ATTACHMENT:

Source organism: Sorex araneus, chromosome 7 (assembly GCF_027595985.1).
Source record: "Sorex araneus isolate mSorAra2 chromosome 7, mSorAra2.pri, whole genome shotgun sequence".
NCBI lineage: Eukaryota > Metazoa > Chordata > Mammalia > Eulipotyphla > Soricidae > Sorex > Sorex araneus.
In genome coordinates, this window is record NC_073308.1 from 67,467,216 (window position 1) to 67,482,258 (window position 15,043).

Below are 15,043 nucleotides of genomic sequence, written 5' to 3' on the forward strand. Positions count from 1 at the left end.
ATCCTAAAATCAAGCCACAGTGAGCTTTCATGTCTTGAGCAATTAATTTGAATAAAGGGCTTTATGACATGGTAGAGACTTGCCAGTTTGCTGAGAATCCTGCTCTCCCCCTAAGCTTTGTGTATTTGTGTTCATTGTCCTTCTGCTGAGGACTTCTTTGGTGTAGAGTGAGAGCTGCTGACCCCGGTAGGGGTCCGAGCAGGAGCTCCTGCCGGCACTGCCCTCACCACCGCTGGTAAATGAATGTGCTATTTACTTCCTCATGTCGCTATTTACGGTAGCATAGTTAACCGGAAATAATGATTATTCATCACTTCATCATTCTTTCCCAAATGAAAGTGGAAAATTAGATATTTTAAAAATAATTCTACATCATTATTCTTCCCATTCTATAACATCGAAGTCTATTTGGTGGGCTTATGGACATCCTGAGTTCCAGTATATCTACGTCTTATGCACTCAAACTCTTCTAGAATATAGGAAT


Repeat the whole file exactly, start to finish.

Source organism: Sorex araneus, chromosome 7 (assembly GCF_027595985.1).
Source record: "Sorex araneus isolate mSorAra2 chromosome 7, mSorAra2.pri, whole genome shotgun sequence".
NCBI lineage: Eukaryota > Metazoa > Chordata > Mammalia > Eulipotyphla > Soricidae > Sorex > Sorex araneus.
In genome coordinates, this window is record NC_073308.1 from 67,467,216 (window position 1) to 67,482,258 (window position 15,043).

Below are 15,043 nucleotides of genomic sequence, written 5' to 3' on the forward strand. Positions count from 1 at the left end.
ATCCTAAAATCAAGCCACAGTGAGCTTTCATGTCTTGAGCAATTAATTTGAATAAAGGGCTTTATGACATGGTAGAGACTTGCCAGTTTGCTGAGAATCCTGCTCTCCCCCTAAGCTTTGTGTATTTGTGTTCATTGTCCTTCTGCTGAGGACTTCTTTGGTGTAGAGTGAGAGCTGCTGACCCCGGTAGGGGTCCGAGCAGGAGCTCCTGCCGGCACTGCCCTCACCACCGCTGGTAAATGAATGTGCTATTTACTTCCTCATGTCGCTATTTACGGTAGCATAGTTAACCGGAAATAATGATTATTCATCACTTCATCATTCTTTCCCAAATGAAAGTGGAAAATTAGATATTTTAAAAATAATTCTACATCATTATTCTTCCCATTCTATAACATCGAAGTCTATTTGGTGGGCTTATGGACATCCTGAGTTCCAGTATATCTACGTCTTATGCACTCAAACTCTTCTAGAATATAGGAAT